Northwell Health has formed a joint venture with a unit of DaVita HealthCare Partners Inc. to open dialysis centers and provide other treatment to kidney patients in Queens and Long Island, the health care providers announced Thursday.
The “ultimate goal” is to open 12 to 15 dialysis centers in Queens and Long Island subject to regulatory approval, according to Northwell Ventures Operations vice president Adam Boll.
Currently, Northwell, formerly known as North Shore-LIJ Health System, operates the Waldbaum Dialysis Center in Great Neck, which serves 210 patients, and the LIJ Medical Center in Queens Village, which serves 190.
The Waldbaum facility will be folded into the joint venture with Denver-based DaVita, while the unit in Queens Village will continue to be operated by Northwell.
The joint venture also will operate a dialysis center now under construction in Floral Park that officials said will be Nassau County’s first free-standing home dialysis center.
DaVita Kidney Care division vice president K. Danae Pauli said that the company is adding its Port Washington dialysis center to the joint venture in its first phase.
Northwell began considering partners in its dialysis operations about four years ago, said Jason Horowitz, Northwell Ventures managing director, strategic ventures.
There were 5,500 dialysis patients in Nassau and Suffolk counties as of the end of February based on data from the End Stage Renal Disease Network of New York, said Helen Danko, dialysis services director at Northwell Health Physician Partners.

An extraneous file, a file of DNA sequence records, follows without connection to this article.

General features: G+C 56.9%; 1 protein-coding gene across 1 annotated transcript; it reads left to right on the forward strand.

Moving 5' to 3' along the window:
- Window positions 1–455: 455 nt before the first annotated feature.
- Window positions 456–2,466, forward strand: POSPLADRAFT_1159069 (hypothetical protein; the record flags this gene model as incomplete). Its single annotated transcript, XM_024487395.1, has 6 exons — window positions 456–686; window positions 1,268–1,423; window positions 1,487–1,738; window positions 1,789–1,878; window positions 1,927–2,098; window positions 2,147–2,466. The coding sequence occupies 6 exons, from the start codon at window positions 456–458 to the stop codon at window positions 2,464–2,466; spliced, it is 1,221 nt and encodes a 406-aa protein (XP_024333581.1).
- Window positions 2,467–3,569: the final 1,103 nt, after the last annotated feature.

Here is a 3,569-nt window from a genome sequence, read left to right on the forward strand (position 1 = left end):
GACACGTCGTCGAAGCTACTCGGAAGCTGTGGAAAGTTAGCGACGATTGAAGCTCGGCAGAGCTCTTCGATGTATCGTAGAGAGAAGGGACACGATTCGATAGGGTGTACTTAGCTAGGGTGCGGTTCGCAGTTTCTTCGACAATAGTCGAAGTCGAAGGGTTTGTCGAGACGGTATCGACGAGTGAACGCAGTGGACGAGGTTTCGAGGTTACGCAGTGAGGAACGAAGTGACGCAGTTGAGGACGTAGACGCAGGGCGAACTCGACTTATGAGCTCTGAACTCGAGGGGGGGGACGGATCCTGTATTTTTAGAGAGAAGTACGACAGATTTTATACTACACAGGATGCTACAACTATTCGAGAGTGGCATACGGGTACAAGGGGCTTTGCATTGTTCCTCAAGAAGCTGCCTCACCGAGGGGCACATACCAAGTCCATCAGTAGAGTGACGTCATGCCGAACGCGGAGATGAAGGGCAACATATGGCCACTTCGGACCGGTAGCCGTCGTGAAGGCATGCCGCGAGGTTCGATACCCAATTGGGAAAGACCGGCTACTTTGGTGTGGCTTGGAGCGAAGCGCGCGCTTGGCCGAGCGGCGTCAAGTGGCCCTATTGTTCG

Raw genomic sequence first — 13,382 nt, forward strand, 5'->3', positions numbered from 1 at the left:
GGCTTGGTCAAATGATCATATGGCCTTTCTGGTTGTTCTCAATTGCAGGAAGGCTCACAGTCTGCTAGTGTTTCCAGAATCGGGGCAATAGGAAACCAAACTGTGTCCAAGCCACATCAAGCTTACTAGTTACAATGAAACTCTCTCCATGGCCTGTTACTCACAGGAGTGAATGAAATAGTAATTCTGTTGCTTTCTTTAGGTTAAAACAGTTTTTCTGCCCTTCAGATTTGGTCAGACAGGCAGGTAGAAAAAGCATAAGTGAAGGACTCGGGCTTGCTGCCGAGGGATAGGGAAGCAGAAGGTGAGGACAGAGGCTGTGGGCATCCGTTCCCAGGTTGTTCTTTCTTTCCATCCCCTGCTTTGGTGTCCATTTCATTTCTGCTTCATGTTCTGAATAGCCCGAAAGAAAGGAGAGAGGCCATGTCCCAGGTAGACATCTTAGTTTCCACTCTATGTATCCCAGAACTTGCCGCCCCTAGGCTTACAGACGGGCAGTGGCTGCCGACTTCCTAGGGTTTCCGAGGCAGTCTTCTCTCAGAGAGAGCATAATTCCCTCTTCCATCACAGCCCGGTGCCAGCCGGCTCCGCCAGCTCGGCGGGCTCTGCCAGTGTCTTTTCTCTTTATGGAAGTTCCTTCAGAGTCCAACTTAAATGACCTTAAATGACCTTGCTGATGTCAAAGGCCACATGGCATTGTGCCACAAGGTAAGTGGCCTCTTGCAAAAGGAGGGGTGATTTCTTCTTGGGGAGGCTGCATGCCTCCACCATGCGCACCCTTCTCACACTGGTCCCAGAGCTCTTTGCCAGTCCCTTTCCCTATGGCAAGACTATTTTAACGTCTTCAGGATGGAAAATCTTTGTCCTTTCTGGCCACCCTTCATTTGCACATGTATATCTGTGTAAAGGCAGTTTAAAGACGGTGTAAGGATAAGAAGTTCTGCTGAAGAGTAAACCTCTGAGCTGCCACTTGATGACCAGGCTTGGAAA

The United States Renal Data System reported that the average annual cost of hemodialysis — in which wastes are removed from the blood — was $87,945 per patient in 2011. That compared to $71,630 for patients using peritoneal dialysis, in which wastes are filtered from fluids that flow into the abdomen through a catheter.
Before the agreement with Northwell, DaVita, a Fortune 500 company, operated eight outpatient dialysis centers on Long Island, Pauli said.
Dr. Steven Fishbane, chief of nephrology for Northwell, said the joint venture will seek to offer dialysis patients additional options by providing training that would allow them to do dialysis at home.
“About 8 percent of the people in the United States choose to do dialysis at home,” he said. Going to a center for three or four hours “basically eats up the whole day.”
The vast majority of Northwell patients use hemodialysis, Fishbane said, but the number of Northwell patients opting for peritoneal dialysis has more than doubled in two years, from 26 to 65. “It’s just a gentler treatment,” he said.
Great Neck-based Northwell, which has 61,000 employees, is New York State’s largest employer.